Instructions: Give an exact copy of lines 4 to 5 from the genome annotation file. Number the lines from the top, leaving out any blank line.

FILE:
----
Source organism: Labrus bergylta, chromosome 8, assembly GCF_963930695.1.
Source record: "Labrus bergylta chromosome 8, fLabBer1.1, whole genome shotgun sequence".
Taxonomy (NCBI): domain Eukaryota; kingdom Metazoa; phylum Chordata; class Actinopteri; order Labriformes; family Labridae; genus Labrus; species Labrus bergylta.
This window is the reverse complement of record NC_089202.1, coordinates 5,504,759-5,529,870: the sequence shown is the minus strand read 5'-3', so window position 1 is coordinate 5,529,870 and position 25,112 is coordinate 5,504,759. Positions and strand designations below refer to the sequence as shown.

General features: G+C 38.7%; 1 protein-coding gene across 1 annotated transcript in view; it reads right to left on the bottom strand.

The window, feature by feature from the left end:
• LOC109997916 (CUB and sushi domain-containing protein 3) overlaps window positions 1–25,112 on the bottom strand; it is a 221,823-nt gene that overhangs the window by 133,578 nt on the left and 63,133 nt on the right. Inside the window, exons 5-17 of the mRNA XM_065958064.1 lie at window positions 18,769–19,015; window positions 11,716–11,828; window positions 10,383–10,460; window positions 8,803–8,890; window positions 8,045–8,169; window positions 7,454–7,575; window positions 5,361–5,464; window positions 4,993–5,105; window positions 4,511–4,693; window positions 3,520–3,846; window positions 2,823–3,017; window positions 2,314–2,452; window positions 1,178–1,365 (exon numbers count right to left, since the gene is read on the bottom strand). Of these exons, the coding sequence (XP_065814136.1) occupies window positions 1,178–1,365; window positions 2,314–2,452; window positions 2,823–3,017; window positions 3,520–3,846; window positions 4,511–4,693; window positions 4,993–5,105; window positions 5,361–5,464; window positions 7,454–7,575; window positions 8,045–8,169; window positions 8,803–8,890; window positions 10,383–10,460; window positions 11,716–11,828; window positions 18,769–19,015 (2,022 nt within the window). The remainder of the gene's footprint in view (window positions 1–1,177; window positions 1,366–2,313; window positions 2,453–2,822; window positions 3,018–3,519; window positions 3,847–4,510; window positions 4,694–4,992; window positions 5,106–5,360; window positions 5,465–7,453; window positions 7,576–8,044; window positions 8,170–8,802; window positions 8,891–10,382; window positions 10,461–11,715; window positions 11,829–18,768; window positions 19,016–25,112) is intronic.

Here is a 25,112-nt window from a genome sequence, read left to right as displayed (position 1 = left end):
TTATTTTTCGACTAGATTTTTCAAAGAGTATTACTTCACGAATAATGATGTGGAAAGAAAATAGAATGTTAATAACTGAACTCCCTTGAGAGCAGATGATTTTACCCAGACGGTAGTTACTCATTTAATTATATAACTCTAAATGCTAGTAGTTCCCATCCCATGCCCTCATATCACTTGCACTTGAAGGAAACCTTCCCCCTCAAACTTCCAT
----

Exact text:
This window is the reverse complement of record NC_089202.1, coordinates 5,504,759-5,529,870: the sequence shown is the minus strand read 5'-3', so window position 1 is coordinate 5,529,870 and position 25,112 is coordinate 5,504,759. Positions and strand designations below refer to the sequence as shown.

General features: G+C 38.7%; 1 protein-coding gene across 1 annotated transcript in view; it reads right to left on the bottom strand.